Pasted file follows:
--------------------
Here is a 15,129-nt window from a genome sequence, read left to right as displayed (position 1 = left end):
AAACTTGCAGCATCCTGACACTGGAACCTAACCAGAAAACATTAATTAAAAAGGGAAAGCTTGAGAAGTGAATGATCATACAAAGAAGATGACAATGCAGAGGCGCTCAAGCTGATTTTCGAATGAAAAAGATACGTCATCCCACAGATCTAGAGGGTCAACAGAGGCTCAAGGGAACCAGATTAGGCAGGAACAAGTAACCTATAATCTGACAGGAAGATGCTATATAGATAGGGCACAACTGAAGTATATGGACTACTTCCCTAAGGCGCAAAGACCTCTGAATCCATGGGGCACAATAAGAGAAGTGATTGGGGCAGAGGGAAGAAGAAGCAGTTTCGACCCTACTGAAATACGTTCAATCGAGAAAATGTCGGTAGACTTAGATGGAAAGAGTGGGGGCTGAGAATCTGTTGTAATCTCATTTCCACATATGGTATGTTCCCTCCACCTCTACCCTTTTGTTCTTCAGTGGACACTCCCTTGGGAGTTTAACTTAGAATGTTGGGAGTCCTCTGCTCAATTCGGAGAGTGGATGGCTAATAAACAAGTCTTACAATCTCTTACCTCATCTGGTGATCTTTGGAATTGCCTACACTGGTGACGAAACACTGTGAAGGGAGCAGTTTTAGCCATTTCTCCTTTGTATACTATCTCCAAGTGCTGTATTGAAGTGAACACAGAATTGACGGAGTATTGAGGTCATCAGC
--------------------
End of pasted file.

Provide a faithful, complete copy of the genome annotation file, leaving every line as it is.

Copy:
Here is a 15,129-nt window from a genome sequence, read left to right as displayed (position 1 = left end):
AAACTTGCAGCATCCTGACACTGGAACCTAACCAGAAAACATTAATTAAAAAGGGAAAGCTTGAGAAGTGAATGATCATACAAAGAAGATGACAATGCAGAGGCGCTCAAGCTGATTTTCGAATGAAAAAGATACGTCATCCCACAGATCTAGAGGGTCAACAGAGGCTCAAGGGAACCAGATTAGGCAGGAACAAGTAACCTATAATCTGACAGGAAGATGCTATATAGATAGGGCACAACTGAAGTATATGGACTACTTCCCTAAGGCGCAAAGACCTCTGAATCCATGGGGCACAATAAGAGAAGTGATTGGGGCAGAGGGAAGAAGAAGCAGTTTCGACCCTACTGAAATACGTTCAATCGAGAAAATGTCGGTAGACTTAGATGGAAAGAGTGGGGGCTGAGAATCTGTTGTAATCTCATTTCCACATATGGTATGTTCCCTCCACCTCTACCCTTTTGTTCTTCAGTGGACACTCCCTTGGGAGTTTAACTTAGAATGTTGGGAGTCCTCTGCTCAATTCGGAGAGTGGATGGCTAATAAACAAGTCTTACAATCTCTTACCTCATCTGGTGATCTTTGGAATTGCCTACACTGGTGACGAAACACTGTGAAGGGAGCAGTTTTAGCCATTTCTCCTTTGTATACTATCTCCAAGTGCTGTATTGAAGTGAACACAGAATTGACGGAGTATTGAGGTCATCAGC